With his trademark thumbs-up, Sen. Joe Lieberman took the stage at the Stamford Marriott this afternoon to announce his retirement at his term’s end in 2013. Although Lieberman mostly stuck to his prepared remarks, he ad-libbed a joke at the start of his speech. A year into his first term, Lieberman’s wife, Hadassah, asked “Joey” how long he would serve in the Senate. “[I told her,] ‘When Regis leaves television, I’ll leave the Senate,’” he quipped.
After a list of his accomplishments, Lieberman defended himself against complaints about his unorthodox ideology:
I have not always fit comfortably into conventional political boxes—Democrat or Republican, liberal or conservative. I have always thought that my first responsibility is not to serve a political party but to serve my constituents, my state, and my country, and then to work across party lines to make sure good things get done for them. Whatever the partisan or policy differences that divide us, they are much less important than the shared values and dreams that unite us and that require us to work together to make progress for all.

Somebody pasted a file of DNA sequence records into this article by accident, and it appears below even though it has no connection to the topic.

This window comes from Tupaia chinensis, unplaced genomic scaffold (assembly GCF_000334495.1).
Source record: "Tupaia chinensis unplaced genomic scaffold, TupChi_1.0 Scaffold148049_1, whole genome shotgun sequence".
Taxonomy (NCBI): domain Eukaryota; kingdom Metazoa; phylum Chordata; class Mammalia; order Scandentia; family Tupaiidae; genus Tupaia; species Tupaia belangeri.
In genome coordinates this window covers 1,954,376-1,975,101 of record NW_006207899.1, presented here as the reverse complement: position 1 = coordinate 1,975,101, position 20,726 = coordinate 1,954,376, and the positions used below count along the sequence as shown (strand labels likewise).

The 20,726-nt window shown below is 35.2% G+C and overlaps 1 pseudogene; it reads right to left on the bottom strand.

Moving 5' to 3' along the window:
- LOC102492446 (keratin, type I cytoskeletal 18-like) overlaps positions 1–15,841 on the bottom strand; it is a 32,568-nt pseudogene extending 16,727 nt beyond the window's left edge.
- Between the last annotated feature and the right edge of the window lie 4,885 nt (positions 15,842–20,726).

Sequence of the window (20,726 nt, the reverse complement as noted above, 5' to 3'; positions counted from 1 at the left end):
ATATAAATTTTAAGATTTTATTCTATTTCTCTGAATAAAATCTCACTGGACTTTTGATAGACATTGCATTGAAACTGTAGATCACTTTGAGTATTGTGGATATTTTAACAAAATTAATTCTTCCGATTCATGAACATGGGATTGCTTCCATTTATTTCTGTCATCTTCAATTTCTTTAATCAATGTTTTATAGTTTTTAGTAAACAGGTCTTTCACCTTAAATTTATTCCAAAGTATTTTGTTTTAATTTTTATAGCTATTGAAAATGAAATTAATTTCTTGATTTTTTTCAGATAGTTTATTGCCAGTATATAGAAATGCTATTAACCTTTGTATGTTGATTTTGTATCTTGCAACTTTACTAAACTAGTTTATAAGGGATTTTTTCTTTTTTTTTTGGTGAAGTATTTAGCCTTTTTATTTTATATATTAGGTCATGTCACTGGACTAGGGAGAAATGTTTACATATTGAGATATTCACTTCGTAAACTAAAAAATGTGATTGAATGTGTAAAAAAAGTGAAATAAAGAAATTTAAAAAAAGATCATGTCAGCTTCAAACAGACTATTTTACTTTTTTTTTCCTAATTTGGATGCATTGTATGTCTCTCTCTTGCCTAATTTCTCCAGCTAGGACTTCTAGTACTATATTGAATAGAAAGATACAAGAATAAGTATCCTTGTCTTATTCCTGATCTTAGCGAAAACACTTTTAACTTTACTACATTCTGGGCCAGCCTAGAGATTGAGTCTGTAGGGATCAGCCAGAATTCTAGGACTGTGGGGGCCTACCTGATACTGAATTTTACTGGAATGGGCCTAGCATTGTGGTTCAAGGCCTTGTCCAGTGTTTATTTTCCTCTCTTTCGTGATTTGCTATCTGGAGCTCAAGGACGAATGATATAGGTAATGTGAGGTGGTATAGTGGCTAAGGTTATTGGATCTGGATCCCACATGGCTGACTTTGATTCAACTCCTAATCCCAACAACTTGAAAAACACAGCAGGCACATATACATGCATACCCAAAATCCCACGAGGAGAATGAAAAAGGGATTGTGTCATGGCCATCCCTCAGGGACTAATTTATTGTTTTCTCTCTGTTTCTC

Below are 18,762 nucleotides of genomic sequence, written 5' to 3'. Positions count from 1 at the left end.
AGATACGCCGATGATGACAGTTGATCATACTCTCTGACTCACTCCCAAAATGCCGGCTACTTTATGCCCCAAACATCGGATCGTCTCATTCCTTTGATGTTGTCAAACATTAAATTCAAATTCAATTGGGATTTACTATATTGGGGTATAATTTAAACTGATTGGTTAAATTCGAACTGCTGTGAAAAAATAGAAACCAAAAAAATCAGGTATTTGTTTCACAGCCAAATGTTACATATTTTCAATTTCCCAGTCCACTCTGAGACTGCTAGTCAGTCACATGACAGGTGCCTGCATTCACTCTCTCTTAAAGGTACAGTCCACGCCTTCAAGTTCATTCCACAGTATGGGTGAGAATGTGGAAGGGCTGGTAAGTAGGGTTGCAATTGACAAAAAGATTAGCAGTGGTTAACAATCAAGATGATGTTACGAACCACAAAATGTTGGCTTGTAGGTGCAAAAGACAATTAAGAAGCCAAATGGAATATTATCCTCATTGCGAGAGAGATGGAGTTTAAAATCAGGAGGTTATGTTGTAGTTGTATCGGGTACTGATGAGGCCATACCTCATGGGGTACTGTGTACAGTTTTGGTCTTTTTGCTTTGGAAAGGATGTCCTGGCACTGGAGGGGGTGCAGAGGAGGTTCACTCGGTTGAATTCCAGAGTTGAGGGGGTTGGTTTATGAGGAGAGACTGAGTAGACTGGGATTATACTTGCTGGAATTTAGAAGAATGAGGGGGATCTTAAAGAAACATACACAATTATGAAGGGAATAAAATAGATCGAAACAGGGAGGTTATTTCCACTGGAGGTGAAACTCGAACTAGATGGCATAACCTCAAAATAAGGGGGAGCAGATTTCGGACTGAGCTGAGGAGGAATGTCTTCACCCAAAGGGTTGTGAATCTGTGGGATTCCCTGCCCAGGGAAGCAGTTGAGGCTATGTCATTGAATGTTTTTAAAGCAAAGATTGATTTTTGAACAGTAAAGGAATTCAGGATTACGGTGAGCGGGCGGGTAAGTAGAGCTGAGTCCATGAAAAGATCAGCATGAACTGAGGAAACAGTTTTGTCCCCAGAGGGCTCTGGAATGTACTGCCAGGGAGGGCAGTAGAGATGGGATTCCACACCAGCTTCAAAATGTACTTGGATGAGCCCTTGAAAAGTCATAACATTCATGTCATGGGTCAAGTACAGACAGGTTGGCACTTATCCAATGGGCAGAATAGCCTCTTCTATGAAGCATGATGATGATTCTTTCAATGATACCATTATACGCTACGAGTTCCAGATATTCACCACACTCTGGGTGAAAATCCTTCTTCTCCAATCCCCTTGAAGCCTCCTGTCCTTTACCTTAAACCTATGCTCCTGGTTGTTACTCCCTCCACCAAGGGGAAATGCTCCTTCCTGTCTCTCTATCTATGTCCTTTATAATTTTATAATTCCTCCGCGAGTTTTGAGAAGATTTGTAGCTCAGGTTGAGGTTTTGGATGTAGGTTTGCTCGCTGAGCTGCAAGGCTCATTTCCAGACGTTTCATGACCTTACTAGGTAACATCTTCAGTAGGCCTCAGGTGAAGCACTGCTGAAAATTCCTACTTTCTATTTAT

Lieberman also touted his political courage. Even though he was retiring, he insisted he wasn’t fleeing a fight — one many pundits expected him to lose — in 2012:
I know that some people have said that if I ran for reelection, it would be a difficult campaign for me. But what else is new? It probably would be. I have run many difficult campaigns before—from my first one in 1970 against the incumbent Democratic State Senate Majority Leader, to my 1988 campaign against the incumbent Republican U.S. Senator, to my campaign for re-election to the Senate in 2006 at the height of the controversy over the Iraq war. In all three of those elections most observers and pollsters thought I would not win. But with a lot of help from Independents, Democrats and Republicans—including many of you here today—in each case I did win.
I’ve never shied from a good fight and I never will.